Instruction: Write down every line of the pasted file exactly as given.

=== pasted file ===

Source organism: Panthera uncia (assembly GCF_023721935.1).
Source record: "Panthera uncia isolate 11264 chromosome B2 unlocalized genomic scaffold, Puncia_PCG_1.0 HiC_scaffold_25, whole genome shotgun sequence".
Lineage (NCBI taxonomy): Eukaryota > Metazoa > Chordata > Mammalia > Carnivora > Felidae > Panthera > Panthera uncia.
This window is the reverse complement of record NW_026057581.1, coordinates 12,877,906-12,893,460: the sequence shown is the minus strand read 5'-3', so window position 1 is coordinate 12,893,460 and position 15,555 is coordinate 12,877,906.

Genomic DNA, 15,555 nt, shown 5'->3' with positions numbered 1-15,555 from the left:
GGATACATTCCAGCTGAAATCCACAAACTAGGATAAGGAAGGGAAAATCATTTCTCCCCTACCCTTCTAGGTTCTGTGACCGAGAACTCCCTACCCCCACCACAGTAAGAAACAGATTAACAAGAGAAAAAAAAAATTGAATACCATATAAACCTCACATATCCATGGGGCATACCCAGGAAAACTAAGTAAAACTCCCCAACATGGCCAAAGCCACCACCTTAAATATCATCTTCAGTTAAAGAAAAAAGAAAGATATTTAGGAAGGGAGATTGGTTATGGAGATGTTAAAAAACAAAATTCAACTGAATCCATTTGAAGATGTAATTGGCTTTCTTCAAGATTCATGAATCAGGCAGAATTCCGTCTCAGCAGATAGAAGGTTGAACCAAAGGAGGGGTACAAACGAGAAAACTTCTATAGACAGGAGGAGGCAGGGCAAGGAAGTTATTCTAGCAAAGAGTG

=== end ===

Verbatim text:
Source organism: Panthera uncia (assembly GCF_023721935.1).
Source record: "Panthera uncia isolate 11264 chromosome B2 unlocalized genomic scaffold, Puncia_PCG_1.0 HiC_scaffold_25, whole genome shotgun sequence".
Lineage (NCBI taxonomy): Eukaryota > Metazoa > Chordata > Mammalia > Carnivora > Felidae > Panthera > Panthera uncia.
This window is the reverse complement of record NW_026057581.1, coordinates 12,877,906-12,893,460: the sequence shown is the minus strand read 5'-3', so window position 1 is coordinate 12,893,460 and position 15,555 is coordinate 12,877,906.

Genomic DNA, 15,555 nt, shown 5'->3' with positions numbered 1-15,555 from the left:
GGATACATTCCAGCTGAAATCCACAAACTAGGATAAGGAAGGGAAAATCATTTCTCCCCTACCCTTCTAGGTTCTGTGACCGAGAACTCCCTACCCCCACCACAGTAAGAAACAGATTAACAAGAGAAAAAAAAAATTGAATACCATATAAACCTCACATATCCATGGGGCATACCCAGGAAAACTAAGTAAAACTCCCCAACATGGCCAAAGCCACCACCTTAAATATCATCTTCAGTTAAAGAAAAAAGAAAGATATTTAGGAAGGGAGATTGGTTATGGAGATGTTAAAAAACAAAATTCAACTGAATCCATTTGAAGATGTAATTGGCTTTCTTCAAGATTCATGAATCAGGCAGAATTCCGTCTCAGCAGATAGAAGGTTGAACCAAAGGAGGGGTACAAACGAGAAAACTTCTATAGACAGGAGGAGGCAGGGCAAGGAAGTTATTCTAGCAAAGAGTG